Letters from Lodi

An insightful and objective look at viticulture and winemaking from the Lodi
Appellation and the growers and vintners behind these crafts. Told from the
perspective of multi-award winning wine journalist, Randy Caparoso.

Randy Caparoso
July 26, 2017 | Randy Caparoso

Lodi celebrates International Albariño Day with a 6-winery “Tour”

In recent years, so many Lodi based wineries have begun producing white wines fashioned from the Albariño grape, it’s practically become “Lodi’s Chardonnay.”

In fact, you can probably make an argument for that, since you will now find more Lodi wineries producing Albariño rather than Chardonnay, and for good reason: Albariño produces the type of dry, medium bodied (not heavy, not light), crisply balanced and fragrant (and almost always, oak-free!) white wine that suits more and more wine lovers’ tastes – especially for the foods we love (think fresh summer salads, ceviches, sushi, sashimi, cold soups, shrimp on ice, oysters in half-shells...).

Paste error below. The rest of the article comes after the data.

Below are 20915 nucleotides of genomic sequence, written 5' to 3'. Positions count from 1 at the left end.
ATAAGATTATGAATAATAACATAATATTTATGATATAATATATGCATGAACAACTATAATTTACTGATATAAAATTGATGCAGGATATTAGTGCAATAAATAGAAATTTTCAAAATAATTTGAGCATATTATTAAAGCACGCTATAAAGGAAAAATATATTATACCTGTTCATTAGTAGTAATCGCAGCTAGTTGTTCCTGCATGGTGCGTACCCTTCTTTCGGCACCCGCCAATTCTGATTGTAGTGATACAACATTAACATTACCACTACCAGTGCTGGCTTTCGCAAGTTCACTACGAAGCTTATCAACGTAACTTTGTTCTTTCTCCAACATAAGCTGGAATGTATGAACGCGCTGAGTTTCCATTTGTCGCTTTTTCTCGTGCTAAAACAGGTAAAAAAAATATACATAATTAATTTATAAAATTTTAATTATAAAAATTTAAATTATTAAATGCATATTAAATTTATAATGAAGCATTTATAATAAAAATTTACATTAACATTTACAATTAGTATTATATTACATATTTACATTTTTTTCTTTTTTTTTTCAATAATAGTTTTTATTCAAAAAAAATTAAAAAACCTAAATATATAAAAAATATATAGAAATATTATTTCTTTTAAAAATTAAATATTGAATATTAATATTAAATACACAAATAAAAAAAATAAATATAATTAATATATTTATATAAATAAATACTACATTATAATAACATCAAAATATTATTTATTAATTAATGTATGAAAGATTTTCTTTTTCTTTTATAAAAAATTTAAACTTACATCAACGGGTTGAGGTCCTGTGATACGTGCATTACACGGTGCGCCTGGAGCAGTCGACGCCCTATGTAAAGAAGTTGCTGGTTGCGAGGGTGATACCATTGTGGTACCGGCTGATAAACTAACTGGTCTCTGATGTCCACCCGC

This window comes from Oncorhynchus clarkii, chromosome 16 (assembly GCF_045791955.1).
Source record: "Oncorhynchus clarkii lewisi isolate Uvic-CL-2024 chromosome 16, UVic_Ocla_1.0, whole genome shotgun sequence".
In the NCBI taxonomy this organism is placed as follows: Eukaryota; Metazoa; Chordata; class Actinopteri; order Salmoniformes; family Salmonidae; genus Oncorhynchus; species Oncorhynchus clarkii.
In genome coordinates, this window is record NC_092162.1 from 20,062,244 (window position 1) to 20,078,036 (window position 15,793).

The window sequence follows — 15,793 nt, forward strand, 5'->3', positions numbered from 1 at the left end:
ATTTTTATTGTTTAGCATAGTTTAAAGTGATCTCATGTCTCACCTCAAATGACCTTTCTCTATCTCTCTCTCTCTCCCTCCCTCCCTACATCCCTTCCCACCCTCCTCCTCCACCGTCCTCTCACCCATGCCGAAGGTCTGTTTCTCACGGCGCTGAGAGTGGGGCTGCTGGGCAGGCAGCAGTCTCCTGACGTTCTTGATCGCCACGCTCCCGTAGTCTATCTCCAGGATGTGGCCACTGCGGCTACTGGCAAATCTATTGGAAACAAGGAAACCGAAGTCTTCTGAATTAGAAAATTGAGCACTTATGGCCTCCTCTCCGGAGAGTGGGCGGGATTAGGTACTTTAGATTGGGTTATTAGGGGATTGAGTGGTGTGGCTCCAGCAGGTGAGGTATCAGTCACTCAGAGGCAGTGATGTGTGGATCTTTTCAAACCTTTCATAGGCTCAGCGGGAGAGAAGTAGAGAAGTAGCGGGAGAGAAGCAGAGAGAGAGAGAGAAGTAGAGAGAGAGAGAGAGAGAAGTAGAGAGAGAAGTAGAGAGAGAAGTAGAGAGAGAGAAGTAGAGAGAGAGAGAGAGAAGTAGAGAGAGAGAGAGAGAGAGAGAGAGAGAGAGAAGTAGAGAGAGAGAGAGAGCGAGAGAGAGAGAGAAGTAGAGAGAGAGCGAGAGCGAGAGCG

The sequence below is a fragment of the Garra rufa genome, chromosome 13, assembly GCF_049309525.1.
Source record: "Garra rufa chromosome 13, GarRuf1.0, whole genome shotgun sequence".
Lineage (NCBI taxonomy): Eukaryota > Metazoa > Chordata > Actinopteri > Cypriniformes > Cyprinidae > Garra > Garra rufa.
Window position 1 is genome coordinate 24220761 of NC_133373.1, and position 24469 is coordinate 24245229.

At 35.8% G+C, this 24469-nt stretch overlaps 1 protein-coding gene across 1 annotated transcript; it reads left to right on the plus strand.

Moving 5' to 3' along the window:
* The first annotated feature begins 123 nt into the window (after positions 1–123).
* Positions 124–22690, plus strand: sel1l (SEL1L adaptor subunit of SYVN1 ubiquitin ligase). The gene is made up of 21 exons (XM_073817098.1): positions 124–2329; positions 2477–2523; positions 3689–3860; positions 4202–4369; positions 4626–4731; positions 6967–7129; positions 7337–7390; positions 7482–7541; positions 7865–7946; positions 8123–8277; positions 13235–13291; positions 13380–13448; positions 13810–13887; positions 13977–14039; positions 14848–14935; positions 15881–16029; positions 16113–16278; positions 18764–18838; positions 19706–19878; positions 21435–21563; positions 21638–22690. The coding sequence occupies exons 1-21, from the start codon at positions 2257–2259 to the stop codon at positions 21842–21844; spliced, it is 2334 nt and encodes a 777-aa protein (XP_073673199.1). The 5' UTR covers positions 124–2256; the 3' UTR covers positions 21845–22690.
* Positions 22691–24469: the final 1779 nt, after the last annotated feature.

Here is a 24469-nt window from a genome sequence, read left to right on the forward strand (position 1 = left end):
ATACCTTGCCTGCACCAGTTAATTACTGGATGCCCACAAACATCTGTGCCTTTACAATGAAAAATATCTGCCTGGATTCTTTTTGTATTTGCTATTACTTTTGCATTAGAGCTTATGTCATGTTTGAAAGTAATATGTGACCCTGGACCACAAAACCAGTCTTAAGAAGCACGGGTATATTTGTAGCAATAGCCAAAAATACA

Lodi is no "ordinary" wine region!

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Time Posted: Jul 26, 2017 at 2:00 PM Permalink to Lodi celebrates International Albariño Day with a 6-winery “Tour” Permalink
Randy Caparoso
July 24, 2017 | Randy Caparoso

Ripken's latest bold moves with Sagrantino and Teroldego

Lodi's Rip Ripken opening his latest bottlings of rare (for California) varietals

Lodi’s Richard “Rip” Ripken has long been known for a philosophy he describes, simply, as taking the “road less travelled.” For Ripken, who owns Ripken Vineyards & Winery, it means several things.